Car bomb explodes in Russia’s troubled south

At least two people killed in Pyatigorsk city, east of Sochi where Winter Olympics will be held in February.

Investigators had not immediately determined the cause of the blast [RTV]
Investigators had not immediately determined the cause of the blast [RTV]

A car bomb explosion has killed at least two people in the southern Russian city of Pyatigorsk, Russia’s news agencies reported.

Friday’s incident is a worrying development for the Kremlin as Russia prepares to host 2014 Winter Olympics in Sochi, west of Pyatigorsk and north of a strip of mostly Muslim provinces plagued by near-daily violence linked to insurgency. 

Interfax news agency said the blast badly damaged a traffic police building, but Itar-Tass news agency reported that the car bomb exploded near a shopping centre.

State-run RIA news agency cited Yekaterina Danilova, a spokeswoman for the regional Investigative Committee, as saying two people were killed, but Interfax and Itar-Tass both put the death toll at three.

Local news reports said investigators had not determined the cause of the blast and the victims had not been identified.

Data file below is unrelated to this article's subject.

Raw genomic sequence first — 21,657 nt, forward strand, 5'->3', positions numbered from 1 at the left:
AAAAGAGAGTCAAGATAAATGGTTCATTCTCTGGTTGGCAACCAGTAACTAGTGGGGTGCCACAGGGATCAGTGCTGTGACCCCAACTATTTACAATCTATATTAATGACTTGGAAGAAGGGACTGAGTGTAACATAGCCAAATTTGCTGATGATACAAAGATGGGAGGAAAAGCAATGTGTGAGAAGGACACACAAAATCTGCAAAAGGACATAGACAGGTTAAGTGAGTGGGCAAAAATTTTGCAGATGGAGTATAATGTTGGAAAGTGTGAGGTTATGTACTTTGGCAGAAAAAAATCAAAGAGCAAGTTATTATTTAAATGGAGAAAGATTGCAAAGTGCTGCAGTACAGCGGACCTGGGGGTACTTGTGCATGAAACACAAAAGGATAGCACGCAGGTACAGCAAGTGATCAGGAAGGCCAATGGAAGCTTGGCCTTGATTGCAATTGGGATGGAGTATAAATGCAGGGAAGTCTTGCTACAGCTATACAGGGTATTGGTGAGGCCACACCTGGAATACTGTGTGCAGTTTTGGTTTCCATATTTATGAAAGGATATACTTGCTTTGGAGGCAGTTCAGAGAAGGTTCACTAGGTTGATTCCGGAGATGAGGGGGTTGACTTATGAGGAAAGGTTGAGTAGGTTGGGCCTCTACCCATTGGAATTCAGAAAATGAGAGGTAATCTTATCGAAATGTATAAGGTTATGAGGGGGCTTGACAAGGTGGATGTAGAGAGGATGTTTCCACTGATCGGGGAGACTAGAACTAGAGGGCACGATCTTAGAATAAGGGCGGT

Deep-rooted insurgency

Friday’s attack came two months after a suicide bomber killed six people on a bus in the southern Russian city of Volgograd in October.

President Vladimir Putin has ordered law enforcement agencies to improve security in the region ahead of the Sochi Games.

Armed groups usually carry out attacks in cities beyond the borders of the North Caucasus.

In a video posted online in July, the leader of the Chechen insurgency, Doku Umarov, urged rebels to use “maximum force” to prevent Putin from staging the Olympics.

Rebels say they want to carve out a Muslim state in the North Caucasus. Their insurgency is rooted in two post-Soviet wars in Chechnya, one of the region’s provinces.

Putin, who was first elected president in 2000 after launching the second war, which drove Chechen separatists from power, has staked his reputation on a safe and successful Games.

Source : News Agencies

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